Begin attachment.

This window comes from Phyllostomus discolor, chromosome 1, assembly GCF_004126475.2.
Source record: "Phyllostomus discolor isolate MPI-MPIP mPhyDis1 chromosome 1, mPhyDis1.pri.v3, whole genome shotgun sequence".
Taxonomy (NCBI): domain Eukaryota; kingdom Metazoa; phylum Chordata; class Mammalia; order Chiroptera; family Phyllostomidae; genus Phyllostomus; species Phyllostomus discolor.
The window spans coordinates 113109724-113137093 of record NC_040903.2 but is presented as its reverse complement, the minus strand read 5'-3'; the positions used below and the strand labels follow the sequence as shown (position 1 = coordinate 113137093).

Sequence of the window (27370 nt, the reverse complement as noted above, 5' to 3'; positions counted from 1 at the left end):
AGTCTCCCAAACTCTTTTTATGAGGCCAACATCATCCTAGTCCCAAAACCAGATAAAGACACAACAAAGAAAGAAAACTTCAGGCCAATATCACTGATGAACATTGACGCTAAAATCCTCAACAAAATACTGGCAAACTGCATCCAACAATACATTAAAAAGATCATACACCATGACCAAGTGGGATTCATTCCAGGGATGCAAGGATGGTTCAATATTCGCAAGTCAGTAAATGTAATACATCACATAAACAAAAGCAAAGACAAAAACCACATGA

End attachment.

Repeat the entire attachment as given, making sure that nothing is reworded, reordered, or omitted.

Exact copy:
This window comes from Phyllostomus discolor, chromosome 1, assembly GCF_004126475.2.
Source record: "Phyllostomus discolor isolate MPI-MPIP mPhyDis1 chromosome 1, mPhyDis1.pri.v3, whole genome shotgun sequence".
Taxonomy (NCBI): domain Eukaryota; kingdom Metazoa; phylum Chordata; class Mammalia; order Chiroptera; family Phyllostomidae; genus Phyllostomus; species Phyllostomus discolor.
The window spans coordinates 113109724-113137093 of record NC_040903.2 but is presented as its reverse complement, the minus strand read 5'-3'; the positions used below and the strand labels follow the sequence as shown (position 1 = coordinate 113137093).

Sequence of the window (27370 nt, the reverse complement as noted above, 5' to 3'; positions counted from 1 at the left end):
AGTCTCCCAAACTCTTTTTATGAGGCCAACATCATCCTAGTCCCAAAACCAGATAAAGACACAACAAAGAAAGAAAACTTCAGGCCAATATCACTGATGAACATTGACGCTAAAATCCTCAACAAAATACTGGCAAACTGCATCCAACAATACATTAAAAAGATCATACACCATGACCAAGTGGGATTCATTCCAGGGATGCAAGGATGGTTCAATATTCGCAAGTCAGTAAATGTAATACATCACATAAACAAAAGCAAAGACAAAAACCACATGA